# Python NumPy For Your Grandma - 5.1 Advanced Array Indexing

Earlier in the course we discussed array indexing techniques, but the truth is I glossed over a lot of gritty details and complex scenarios. In this section, we’ll take a deeper dive into how array indexing works.

Let’s start by setting up a 3x2x4 array of integers called `foo`

.

```
import numpy as np
foo = np.arange(3*2*4).reshape((3,2,4))
print(foo)
## [[[ 0 1 2 3]
## [ 4 5 6 7]]
##
## [[ 8 9 10 11]
## [12 13 14 15]]
##
## [[16 17 18 19]
## [20 21 22 23]]]
```

What do you think the result of `foo[:,:,0]`

will return? Recall the mental model for interpretting an N-dimensional array..

- If you have a 1d array, think of a single row of values.
- If you have a 2d array, think of a matrix.
- If you have a 3d array, think of a row of matrices.
- If you have a 4d array, think of a matrix of matrices, and so on.

In this case, we can think of `foo`

as a row of matrices where element (i,j,k) corresponds to the ith matrix, the jth row, and the kth column. So when we do `foo[:,:,0]`

, we’re requesting “every matrix, every row, column 0”, and so we get back this sub-array.

```
foo[:,:,0]
## array([[ 0, 4],
## [ 8, 12],
## [16, 20]])
```

The thing that might be surprising in this case is that we started with a 3-dimensional array and we got back a 2-dimensional array. It kind of makes sense because we only picked out one column from `foo`

so there’s really no need for NumPy to retain that third dimension. But as soon as we select more than one column, for example like this

```
foo[:,:,[0,1]]
## array([[[ 0, 1],
## [ 4, 5]],
##
## [[ 8, 9],
## [12, 13]],
##
## [[16, 17],
## [20, 21]]])
```

we’ll get back an array with three dimensions. I’ll explain why that is in a minute, but let’s look at a few more examples first.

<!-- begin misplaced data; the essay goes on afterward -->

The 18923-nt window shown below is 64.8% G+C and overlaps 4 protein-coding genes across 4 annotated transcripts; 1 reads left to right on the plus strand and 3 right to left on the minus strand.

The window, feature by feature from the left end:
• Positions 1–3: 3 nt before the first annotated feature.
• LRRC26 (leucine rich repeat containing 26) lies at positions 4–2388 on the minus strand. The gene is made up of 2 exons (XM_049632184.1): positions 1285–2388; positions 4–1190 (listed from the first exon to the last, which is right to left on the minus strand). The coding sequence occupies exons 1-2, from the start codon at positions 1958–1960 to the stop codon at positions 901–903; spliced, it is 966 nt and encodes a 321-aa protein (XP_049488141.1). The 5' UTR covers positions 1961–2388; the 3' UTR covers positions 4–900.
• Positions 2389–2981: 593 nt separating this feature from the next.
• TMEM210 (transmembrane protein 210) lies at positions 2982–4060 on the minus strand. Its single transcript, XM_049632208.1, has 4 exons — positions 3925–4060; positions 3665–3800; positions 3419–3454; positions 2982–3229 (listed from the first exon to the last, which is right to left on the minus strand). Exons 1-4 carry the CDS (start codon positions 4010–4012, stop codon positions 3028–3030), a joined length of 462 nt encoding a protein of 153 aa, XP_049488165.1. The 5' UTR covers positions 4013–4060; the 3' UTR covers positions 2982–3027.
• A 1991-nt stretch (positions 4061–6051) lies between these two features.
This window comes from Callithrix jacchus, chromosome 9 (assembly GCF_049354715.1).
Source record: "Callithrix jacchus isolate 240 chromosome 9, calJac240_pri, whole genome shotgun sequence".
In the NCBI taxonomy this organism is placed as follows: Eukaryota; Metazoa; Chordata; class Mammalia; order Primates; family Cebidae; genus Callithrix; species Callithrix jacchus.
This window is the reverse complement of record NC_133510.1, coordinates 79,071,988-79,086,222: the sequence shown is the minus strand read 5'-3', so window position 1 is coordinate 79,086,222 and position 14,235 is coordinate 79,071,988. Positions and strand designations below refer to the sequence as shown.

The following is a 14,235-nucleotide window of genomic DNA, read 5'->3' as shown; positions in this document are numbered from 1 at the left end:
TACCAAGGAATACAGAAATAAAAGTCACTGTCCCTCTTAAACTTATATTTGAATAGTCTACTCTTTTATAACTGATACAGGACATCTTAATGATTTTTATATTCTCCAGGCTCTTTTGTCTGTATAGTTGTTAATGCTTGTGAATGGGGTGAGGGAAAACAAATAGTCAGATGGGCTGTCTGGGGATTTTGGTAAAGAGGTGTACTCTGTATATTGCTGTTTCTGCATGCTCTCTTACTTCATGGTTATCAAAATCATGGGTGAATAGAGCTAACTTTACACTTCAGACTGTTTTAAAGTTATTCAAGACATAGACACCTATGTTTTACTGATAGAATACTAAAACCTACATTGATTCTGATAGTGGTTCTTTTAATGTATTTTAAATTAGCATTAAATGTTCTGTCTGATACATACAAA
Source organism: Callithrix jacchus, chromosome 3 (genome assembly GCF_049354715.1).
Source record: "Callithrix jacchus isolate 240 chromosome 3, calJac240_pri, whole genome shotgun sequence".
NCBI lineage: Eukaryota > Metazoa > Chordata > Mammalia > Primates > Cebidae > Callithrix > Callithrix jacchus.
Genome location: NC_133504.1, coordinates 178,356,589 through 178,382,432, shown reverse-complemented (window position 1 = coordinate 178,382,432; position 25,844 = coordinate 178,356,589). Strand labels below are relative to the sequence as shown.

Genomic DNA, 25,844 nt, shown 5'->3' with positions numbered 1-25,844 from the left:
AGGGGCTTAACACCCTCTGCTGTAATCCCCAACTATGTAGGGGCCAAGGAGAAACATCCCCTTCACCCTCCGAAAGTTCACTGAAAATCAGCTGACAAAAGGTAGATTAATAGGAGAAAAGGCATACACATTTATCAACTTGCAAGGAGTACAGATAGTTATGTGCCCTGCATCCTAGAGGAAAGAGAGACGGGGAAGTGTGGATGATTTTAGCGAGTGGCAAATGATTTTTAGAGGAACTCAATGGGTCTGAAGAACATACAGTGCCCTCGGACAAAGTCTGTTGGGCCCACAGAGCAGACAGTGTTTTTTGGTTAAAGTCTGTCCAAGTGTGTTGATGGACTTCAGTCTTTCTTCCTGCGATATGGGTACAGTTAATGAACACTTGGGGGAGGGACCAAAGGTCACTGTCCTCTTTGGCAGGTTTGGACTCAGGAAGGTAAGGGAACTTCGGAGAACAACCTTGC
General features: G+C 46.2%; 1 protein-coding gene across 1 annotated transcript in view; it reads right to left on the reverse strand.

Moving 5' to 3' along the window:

What do you think we’ll get back if we do a subset like `foo[[[0,2], [2,0], [1,1]], [[0,0], [0,0], [1,1]], [[0,1], [0,2], [0,3]]]`

? Did you come up with this output array?

```
foo[[[0,2], [2,0], [1,1]], [[0,0], [0,0], [1,1]], [[0,1], [0,2], [0,3]]]
## array([[ 0, 17],
## [16, 2],
## [12, 15]])
```

This is a really critical thing to understand. **When every dimension is indexed with an array, and each of those arrays is the same shape, the output array will be the same shape as the index arrays.**

In this case each of our index arrays is a 3x2 matrix, so we know our result will also be a 3x2 matrix. To understand the values in the result, you could imagine zipping our three index matrices into a matrix of 3-element tuples where each tuple gives the location of the corresponding output element.

Just to drive this point home, take a look at this exmple, where we use 4-dimensional index arrays to extract values from our 3-dimensional array, `foo`

, and we get back a 4-dimensional array.

```
idx = np.zeros(shape=(2,2,2,2), dtype='int64')
result = foo[idx, idx, idx]
result.shape
## (2, 2, 2, 2)
```

Again, the shape of the output is dependent on the shape of the index arrays, not the shape of the array you’re indexing into.

Okay, so we’ve considered the case where every dimension has an index array and each of the index arrays are the same shape. What if every dimension has an index array, but the index arrays have different shapes? For example, what do you think the output of `foo[[0,1], [0,1], [[0],[1],[2]]]`

will be?

Did you get this?

```
foo[[0,1], [0,1], [[0],[1],[2]]]
## array([[ 0, 12],
## [ 1, 13],
## [ 2, 14]])
```

In cases like this, NumPy broadcasts the index arrays, so that in essence, we get back to the previous case where each index array is the same shape. In this case, we have a (2,) array, another (2,) array and a (3,1) array so those are going to broadcast into (3,2) arrays.

Now subsetting `foo`

with equivalently shaped index arrays is straight-forward based on what we already covered.

Lastly, we consider the case where our array contains slice indexers, i.e. colons. For example, what do you think the result of `foo[[0,0,2,2],:,[[0],[1],[2]]]`

will be?

Did you come up with this 3x4x2 array?

```
foo[[0,0,2,2],:,[[0],[1],[2]]]
## array([[[ 0, 4],
## [ 0, 4],
## [16, 20],
## [16, 20]],
##
## [[ 1, 5],
## [ 1, 5],
## [17, 21],
## [17, 21]],
##
## [[ 2, 6],
## [ 2, 6],
## [18, 22],
## [18, 22]]])
```